They say 70 percent favor the tax and 29 percent were against it. They say fewer people smoking means less money the state has to spend on smoking-related illness and health issues.
Raise it for Health chairman Brian Hannon says, “I mean this is an evidence-based solution. We’re not just promoting a cigarette tax to promote a cigarette tax. We know it drives down smoking rates, we know it keeps kids away from tobacco, and we know it raises significant new revenue that we can dedicate to other urgent public health programs.”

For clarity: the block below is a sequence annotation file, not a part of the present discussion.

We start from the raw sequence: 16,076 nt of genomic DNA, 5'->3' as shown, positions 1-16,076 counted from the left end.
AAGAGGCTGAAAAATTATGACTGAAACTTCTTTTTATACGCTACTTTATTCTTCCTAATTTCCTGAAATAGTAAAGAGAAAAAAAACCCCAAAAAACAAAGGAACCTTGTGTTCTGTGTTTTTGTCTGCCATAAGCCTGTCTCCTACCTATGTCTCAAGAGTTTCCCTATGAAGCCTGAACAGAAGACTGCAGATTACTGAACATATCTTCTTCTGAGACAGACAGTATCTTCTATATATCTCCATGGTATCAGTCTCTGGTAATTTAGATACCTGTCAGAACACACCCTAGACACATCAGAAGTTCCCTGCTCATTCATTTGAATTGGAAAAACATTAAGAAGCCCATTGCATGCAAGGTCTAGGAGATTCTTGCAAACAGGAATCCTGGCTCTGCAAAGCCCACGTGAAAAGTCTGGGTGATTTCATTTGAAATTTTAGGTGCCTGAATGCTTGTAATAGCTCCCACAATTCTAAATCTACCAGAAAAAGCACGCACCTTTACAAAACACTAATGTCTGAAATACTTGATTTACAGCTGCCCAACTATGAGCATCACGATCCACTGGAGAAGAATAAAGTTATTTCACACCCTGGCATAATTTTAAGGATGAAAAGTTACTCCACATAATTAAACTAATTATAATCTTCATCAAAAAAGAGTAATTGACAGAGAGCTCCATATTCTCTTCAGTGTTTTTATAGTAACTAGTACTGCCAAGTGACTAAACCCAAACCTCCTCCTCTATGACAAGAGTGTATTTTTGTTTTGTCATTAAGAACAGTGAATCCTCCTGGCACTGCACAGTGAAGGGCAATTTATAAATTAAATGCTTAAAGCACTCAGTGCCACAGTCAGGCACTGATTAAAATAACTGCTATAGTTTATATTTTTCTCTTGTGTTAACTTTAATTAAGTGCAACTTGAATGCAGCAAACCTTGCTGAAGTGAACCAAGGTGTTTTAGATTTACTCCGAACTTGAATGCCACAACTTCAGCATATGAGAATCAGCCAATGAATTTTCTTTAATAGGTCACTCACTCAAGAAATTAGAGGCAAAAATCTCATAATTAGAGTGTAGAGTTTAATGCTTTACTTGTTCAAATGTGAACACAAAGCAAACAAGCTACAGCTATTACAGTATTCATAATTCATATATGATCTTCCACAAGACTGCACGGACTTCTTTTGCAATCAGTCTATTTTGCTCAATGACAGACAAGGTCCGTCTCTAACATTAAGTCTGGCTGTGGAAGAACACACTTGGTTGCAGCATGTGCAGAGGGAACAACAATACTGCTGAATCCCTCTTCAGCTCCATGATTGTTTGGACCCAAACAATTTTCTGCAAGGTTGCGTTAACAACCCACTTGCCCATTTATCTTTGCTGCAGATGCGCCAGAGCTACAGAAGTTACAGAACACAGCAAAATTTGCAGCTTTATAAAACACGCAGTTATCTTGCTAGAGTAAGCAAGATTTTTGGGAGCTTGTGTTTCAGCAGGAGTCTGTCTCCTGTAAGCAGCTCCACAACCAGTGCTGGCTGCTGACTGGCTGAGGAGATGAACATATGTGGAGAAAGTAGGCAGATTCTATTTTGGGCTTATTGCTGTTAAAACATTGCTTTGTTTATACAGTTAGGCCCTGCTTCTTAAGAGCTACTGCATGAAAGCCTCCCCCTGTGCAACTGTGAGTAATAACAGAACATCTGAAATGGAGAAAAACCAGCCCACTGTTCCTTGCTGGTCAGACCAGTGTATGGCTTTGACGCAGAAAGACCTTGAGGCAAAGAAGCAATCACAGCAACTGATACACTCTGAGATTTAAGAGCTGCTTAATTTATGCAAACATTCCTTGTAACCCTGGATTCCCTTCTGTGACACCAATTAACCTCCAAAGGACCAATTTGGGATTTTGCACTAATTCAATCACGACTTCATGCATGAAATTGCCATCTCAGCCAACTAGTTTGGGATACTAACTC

A bill regarding this proposal is expected to be introduced during this year’s legislative session.
Opponents are worried any kind of tax is a tough sell for voters.